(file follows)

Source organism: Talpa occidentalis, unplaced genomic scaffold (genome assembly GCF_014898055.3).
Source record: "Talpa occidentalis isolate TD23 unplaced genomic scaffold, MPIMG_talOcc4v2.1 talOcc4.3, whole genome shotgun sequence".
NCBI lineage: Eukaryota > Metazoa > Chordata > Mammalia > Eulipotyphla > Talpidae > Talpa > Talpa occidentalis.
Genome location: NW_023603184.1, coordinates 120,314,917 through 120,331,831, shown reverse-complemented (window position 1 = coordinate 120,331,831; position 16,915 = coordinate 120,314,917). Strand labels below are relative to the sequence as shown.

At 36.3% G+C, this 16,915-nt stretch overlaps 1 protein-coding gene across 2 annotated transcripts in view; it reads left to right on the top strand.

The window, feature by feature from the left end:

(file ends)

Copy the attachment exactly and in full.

Source organism: Talpa occidentalis, unplaced genomic scaffold (genome assembly GCF_014898055.3).
Source record: "Talpa occidentalis isolate TD23 unplaced genomic scaffold, MPIMG_talOcc4v2.1 talOcc4.3, whole genome shotgun sequence".
NCBI lineage: Eukaryota > Metazoa > Chordata > Mammalia > Eulipotyphla > Talpidae > Talpa > Talpa occidentalis.
Genome location: NW_023603184.1, coordinates 120,314,917 through 120,331,831, shown reverse-complemented (window position 1 = coordinate 120,331,831; position 16,915 = coordinate 120,314,917). Strand labels below are relative to the sequence as shown.

At 36.3% G+C, this 16,915-nt stretch overlaps 1 protein-coding gene across 2 annotated transcripts in view; it reads left to right on the top strand.

The window, feature by feature from the left end: